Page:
Wednesday, June 24, 2009
Washed Away By Magnitude
JP and the kids and I just got back from a week at the beach in NC. Kure Beach, near Wilmington. We had a duplex with loads of family – moms, in-laws, nieces and nephews, siblings. We just drank and watched the little ones pretend they were super heroes, spies, or nurses during a catastrophe. I love how people just set up chairs and blankets and shady structures and just hang out facing the ocean. The sun and wind, the sound, the salt breeze, the sting and stupor of the heat, the powerful push and pull of the water, the grinding going round, the drop-off expanse of horizon – there’s plenty of reason to stand vigil there, but I just appreciate the air of spiritual pilgrimage to the whole affair. It’s not Varanasi or Canterbury, but it works. It helps if you’re sozzled from bloody marys or sleep-deprivation or just in a baked stupor. I always thought of going to hear loud music as being kind of the urban, dark, smoky, night-time, electric version of a day at the beach. You face the noise, and soak it up. It can hurt you, but it feels good. It’s a doom aesthetic. But everything is, as Lefty has noted.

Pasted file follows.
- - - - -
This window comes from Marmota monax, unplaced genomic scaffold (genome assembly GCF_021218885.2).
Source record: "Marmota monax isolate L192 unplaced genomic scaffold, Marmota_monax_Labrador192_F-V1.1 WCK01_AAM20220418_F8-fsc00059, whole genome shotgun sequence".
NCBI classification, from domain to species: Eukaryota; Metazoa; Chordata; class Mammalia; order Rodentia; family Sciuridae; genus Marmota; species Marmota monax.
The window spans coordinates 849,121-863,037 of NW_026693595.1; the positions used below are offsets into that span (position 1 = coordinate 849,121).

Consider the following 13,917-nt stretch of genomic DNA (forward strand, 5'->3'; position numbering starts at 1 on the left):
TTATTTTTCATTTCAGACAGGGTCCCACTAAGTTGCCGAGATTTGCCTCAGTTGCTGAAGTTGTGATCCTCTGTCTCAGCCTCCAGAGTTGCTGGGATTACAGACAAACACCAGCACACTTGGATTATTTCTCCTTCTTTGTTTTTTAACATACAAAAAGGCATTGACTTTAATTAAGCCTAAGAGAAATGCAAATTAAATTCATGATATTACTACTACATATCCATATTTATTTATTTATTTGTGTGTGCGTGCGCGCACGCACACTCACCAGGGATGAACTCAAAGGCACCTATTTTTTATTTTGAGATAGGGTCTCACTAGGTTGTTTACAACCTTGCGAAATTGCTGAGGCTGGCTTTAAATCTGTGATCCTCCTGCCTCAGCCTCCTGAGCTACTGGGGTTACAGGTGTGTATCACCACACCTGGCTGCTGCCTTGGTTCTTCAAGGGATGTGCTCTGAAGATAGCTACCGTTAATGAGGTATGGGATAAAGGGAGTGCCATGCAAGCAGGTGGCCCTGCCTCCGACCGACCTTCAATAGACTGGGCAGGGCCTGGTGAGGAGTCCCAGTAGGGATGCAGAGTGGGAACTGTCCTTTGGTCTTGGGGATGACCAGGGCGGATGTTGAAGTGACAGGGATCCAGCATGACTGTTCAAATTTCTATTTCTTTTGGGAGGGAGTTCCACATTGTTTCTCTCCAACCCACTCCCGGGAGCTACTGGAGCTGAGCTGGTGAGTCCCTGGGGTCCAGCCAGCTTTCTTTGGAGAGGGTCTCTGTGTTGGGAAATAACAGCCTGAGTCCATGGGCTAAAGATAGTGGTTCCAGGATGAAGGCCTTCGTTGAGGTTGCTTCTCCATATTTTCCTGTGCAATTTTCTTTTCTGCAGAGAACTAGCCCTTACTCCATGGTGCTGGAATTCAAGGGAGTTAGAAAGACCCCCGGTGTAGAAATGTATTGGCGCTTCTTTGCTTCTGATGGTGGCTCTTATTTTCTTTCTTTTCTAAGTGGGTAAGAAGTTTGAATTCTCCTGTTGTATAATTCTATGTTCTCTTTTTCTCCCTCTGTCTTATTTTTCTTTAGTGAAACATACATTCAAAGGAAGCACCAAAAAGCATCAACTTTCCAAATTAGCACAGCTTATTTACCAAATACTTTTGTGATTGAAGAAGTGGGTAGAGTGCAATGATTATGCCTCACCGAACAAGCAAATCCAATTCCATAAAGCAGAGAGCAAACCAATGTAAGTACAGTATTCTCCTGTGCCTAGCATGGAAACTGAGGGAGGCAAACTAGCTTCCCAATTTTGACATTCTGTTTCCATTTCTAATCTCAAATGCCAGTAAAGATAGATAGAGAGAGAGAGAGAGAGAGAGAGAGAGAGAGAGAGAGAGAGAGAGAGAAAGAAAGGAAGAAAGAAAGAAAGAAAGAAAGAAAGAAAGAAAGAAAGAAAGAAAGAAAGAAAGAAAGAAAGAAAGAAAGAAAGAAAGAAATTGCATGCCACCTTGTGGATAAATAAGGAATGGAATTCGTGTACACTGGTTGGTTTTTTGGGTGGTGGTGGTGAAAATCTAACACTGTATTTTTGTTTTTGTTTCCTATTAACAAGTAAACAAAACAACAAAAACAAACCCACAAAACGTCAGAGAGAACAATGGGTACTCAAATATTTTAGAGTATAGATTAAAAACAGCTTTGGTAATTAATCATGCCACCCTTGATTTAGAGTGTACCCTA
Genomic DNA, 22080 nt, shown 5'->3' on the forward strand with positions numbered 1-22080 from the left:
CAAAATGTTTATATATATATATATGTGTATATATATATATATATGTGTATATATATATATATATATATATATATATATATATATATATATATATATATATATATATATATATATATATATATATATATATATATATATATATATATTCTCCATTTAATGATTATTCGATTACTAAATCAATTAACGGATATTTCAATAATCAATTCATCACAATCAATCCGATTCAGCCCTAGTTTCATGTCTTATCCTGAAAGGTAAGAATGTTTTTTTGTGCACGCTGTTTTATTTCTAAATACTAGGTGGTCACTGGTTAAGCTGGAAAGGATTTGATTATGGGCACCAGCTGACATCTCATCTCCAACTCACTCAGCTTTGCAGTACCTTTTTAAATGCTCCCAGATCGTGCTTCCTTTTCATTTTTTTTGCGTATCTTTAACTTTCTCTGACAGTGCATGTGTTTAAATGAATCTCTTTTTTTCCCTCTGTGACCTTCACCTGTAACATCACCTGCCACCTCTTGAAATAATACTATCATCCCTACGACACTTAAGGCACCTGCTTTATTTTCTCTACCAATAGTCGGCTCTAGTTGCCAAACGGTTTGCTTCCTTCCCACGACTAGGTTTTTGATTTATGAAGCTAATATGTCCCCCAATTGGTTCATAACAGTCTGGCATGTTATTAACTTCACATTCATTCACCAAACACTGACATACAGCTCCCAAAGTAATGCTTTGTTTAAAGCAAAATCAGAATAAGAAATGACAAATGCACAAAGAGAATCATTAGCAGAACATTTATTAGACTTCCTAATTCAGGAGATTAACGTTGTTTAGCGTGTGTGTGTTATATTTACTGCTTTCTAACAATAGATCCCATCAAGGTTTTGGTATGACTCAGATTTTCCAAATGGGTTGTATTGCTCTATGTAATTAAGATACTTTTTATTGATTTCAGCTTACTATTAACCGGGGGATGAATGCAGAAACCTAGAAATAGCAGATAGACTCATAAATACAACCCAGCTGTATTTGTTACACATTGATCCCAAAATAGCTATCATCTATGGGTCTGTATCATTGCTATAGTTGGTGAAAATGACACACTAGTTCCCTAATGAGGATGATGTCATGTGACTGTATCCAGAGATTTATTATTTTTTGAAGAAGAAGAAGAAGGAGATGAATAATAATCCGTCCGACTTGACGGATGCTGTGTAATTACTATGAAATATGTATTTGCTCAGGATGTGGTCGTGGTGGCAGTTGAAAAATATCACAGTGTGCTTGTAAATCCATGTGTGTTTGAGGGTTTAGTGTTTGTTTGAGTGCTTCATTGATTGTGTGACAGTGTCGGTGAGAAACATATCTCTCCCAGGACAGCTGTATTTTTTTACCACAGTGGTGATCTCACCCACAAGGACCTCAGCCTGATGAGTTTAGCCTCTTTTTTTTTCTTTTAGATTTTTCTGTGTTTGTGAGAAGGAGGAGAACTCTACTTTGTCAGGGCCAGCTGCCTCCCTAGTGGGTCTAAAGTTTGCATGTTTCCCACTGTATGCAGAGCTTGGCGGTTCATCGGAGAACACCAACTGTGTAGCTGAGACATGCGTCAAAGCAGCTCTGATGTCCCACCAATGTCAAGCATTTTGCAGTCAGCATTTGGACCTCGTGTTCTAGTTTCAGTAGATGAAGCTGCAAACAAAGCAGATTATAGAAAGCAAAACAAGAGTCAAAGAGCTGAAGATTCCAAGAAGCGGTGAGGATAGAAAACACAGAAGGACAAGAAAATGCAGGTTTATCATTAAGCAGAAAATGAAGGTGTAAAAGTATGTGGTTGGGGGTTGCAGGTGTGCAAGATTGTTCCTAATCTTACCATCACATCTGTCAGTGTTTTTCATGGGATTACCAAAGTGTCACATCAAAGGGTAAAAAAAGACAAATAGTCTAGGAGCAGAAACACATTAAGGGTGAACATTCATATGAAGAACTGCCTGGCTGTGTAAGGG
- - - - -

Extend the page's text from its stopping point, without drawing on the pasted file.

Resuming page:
I’ve recently had a mid-life return to criminal file-sharing. I guess I have pangs of guilt. Anyway, one thing I had been looking for forever and finally "found" was this tune by Don Covay. If you’ve never heard Covay, listen to just how much he sounds like a famous big-lipped singer from England. Mick has spelled out his debt to Covay in places, I think, but once you know to look for it, the connection is almost distracting at times. But beyond that, this tune operates with the one of the mystical core values of musical greatness: the slowness. It’s got an elemental, glacial, unperturbability. It’s really meant for surprise exposure in the Driftatron, a stealth sonic attack, spring it on a muddled friend, stump the host, but this will have to do.
The absurdist deconstructed horn accents. The warped reverb guitar filigree. The ghostly choir. I had hoped to have this tune handy when I did my wind-themed (it recurs with me) post a while back, but here it is now.
"It's in the Wind" -- Don Covay